Israeli far-right lawmaker Itamar Ben Gvir takes part in a march in Jerusalem, on April 20, 2022. police prevented hundreds of ultra-nationalist Israelis from marching around predominantly Palestinian areas of Jerusalem’s old city.
Israel's unprovoked attack on Gaza last week that resulted in yet more childrens' death and trauma, widely related on social media, is sure to further damage Israel's reputation among Democrats. The last time Israel attacked Gaza, in May 2021, even traditional friends got wobbly, The New York Times put the faces of 60+ dead Palestinian children on the front page, and a subsequent poll revealed that 38 percent of American Jews under 40 believe Israel is an apartheid state.

Today more U.S. politicians are daring not to support Israel's latest attack; and one young American Jewish group damned the attack as a political stunt by Israel's prime minister Yair Lapid to stay in power, facing an election November 1.

But Israeli politics could not be more different. Jewish Israelis saw the attack as a great success. All Israel is "united" in support of the Gaza attack, says Israel advocate Daniel Gordis, who describes "wall-to-wall agreement in Israel (except, as expected and even understandably, from the Arab parties)."

Even Merav Michaeli, the head of the left-centrist Jewish party, Labor, took a hawkish line on the Israeli attack, saying Israel was besieged by Palestinian terrorists. Michaeli is battling for Labor to keep its seven seats in parliament in the coming election; and she faces a strong headwind: Israeli Jewish society is very rightwing. The left is slowly evaporating over the "security" issue; and about 80 of the 120 seats in the parliament are solid rightwing.

The rightwing tilt of Israeli society was captured in a discussion last week between Ori Nir of Americans for Peace Now and former Haaretz Washington reporter Chemi Shalev. (Youtube link).

The two described all the "energy" that surrounds Itamar Ben-Gvir, the head of Otzma Yehudit, the Jewish Power party — a racist Kahanist faction that had been barred from the Knesset in previous decades. Ben-Gvir's party is now part of the Religious Zionism bloc of seven seats in the parliament, and politically loyal to Netanyahu. Polls say it could almost double in size in the next election.

Nir said he witnessed Religious Zionism's popularity on a visit recently.
I have to tell you, during those three weeks, the only billboards and flyers that I've seen on the street in Jerusalem, were for the extremist Kahanist Party, the religious Zionism party. Now, this is Jerusalem granted, I know that Jerusalem doesn't reflect the overall political sentiments in Israel. But still, it's the largest city in Israel.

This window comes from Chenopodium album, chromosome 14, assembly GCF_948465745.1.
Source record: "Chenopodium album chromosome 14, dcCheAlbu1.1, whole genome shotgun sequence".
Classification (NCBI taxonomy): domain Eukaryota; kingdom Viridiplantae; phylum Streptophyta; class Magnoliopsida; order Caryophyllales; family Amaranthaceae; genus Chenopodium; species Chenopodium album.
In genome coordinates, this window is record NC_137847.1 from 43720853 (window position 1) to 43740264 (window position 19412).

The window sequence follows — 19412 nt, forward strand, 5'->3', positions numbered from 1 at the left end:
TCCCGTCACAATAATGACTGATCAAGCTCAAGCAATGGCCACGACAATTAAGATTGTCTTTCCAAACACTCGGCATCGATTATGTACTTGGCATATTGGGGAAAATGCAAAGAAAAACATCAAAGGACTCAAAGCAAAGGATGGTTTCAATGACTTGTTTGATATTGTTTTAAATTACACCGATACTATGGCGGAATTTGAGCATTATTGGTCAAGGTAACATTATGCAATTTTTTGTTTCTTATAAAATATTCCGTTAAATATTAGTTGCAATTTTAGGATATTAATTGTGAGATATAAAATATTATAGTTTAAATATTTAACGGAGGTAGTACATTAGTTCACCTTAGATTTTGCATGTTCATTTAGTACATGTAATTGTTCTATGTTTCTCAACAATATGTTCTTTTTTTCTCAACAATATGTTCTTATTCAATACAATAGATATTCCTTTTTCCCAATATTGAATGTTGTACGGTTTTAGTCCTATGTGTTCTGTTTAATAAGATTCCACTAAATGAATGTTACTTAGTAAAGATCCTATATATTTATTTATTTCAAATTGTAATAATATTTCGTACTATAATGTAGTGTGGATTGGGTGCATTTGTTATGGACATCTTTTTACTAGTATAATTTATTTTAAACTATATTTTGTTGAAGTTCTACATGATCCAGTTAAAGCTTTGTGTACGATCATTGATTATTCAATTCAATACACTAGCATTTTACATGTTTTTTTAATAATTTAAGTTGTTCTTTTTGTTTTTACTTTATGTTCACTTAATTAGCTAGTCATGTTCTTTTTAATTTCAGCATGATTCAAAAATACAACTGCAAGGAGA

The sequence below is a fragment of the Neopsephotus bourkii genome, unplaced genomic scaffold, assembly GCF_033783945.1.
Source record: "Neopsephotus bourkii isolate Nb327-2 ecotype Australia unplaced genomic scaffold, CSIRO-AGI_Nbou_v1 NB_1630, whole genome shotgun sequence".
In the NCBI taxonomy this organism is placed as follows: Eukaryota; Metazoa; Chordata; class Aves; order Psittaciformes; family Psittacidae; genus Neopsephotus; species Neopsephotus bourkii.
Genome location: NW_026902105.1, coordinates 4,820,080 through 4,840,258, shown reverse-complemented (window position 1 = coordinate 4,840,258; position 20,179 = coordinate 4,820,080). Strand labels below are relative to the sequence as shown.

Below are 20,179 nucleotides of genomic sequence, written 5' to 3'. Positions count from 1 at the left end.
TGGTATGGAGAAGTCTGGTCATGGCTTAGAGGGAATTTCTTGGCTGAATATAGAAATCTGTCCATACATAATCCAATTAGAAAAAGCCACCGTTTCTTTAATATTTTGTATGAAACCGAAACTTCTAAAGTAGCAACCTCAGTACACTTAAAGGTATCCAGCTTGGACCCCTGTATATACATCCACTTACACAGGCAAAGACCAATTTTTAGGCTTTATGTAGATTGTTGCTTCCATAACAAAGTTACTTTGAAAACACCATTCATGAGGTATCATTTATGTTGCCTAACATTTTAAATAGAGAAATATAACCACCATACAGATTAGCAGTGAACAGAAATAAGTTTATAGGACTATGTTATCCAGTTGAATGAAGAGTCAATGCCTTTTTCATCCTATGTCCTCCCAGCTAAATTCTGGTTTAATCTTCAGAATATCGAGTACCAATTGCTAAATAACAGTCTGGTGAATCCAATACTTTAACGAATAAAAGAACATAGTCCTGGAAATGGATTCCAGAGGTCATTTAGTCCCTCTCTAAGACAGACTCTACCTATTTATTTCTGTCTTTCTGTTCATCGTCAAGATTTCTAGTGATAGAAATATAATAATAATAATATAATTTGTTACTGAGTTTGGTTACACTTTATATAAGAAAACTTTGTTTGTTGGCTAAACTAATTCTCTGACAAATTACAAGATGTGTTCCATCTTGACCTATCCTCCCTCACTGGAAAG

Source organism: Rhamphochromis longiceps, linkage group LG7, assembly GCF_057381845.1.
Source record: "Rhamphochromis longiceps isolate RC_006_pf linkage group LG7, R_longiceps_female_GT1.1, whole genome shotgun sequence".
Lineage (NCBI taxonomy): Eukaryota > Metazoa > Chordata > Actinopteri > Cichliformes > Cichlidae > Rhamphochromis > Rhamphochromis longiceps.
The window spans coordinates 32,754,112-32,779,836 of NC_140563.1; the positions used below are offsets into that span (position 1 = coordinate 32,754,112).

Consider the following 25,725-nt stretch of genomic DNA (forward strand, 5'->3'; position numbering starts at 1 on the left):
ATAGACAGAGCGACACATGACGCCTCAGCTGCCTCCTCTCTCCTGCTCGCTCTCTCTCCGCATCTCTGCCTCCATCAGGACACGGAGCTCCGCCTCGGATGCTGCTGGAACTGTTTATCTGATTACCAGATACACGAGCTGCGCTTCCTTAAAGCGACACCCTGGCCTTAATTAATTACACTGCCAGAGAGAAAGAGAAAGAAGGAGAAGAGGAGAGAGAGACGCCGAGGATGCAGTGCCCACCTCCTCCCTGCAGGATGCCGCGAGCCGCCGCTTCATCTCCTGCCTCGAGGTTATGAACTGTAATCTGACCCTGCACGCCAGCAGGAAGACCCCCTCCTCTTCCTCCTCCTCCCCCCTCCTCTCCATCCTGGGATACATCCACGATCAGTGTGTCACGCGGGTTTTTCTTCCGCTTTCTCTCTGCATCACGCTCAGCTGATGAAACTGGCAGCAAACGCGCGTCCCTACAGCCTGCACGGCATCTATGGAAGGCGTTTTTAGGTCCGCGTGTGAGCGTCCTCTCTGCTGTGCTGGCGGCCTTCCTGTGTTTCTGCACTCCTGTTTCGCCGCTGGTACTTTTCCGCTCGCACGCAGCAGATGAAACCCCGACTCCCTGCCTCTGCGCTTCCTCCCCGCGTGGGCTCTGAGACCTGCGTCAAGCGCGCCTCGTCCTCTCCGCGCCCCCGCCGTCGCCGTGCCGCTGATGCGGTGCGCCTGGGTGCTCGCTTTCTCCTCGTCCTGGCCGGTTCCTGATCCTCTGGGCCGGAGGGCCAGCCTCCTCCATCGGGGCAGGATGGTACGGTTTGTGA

Shalev agreed that Religious Zionism is gaining among young people.
You're right. The only place where you can see real energy is on the far right among young people. I don't know how much that's going to translate into but don't forget, this is July. I mean, I know we have a long election campaign... I can tell you that the right is very confident. And the left is- and I say left with quotation marks- is, as usual, very afraid. And we can go on but sure.
Shalev said that a recent poll of young Israelis showed that Religious Zionism attracts 30 to 40 percent of the young's support. "So they are going to do well." But if Religious Zionism gets 10 seats and Netanyahu still can't form a majority, Religious Zionism will "make a lot of trouble inside parliament" but that's all.

Polling in July showed that the Religious Zionism party if headed by Ben-Gvir of Jewish Power would win as many as 13 seats, making it the third largest party in the Knesset behind Lapid's centrist party and Netanyahu's Likud. Ben-Gvir lately led prayers at the Haram al-Sharif, a highly provocative act that has unleashed violence in the past.

Shalev then said that Labor and Meretz, the two left-leaning Zionist parties, which hold seven and six seats respectively, are concerned about not getting into the next parliament. If a party falls below 3.25 percent of the vote- or four seats — it gets no seats at all, and its votes are redistributed.

Meretz is likely to be led by a traditional leftist, Zehava Galon, and to field a traditional list of candidates, Shalev said. "And that means that it will hover around the threshold vote, and there's going to be a lot of pressure on Labor and Meretz to run together."

Daniel Gordis pointed out the unity of rightwing and leftwing Zionists in support of the attack on Gaza.
Bezalel Smotrich, on the radical right, explicitly supported not just the troops, but even [Prime Minister] Yair Lapid, too, saying he had Lapid's back and the PM should do whatever it takes. Zahava Gal'on, now running to head Meretz, the (often radical) left-most Jewish party, say, "What we need now is hope and security, not escalation," which was obviously not a critique of the operation (and which may well have been directed at Hamas, which had not entered the fighting)?... Even Israelis on the left do not believe that military action against terrorists... to keep your children safe is illegitimate.
Of course we are not talking here about the Joint List of Palestinian parties, including Ayman Odeh, Ahmad Tibi, and Aida Touma-Sliman. They repeatedly slammed the attack and the "security" narrative. "The Israeli government commits war crimes against the Palestinian people to serve narrow political interests, and the Gazans are paying the price in blood," Odeh wrote last week.

But the left Palestinian parties, comprising six seats, are marginalized from Israeli Zionist politics. No wonder Shalev says that the left believes the Palestinian vote will be lower this time than the last election.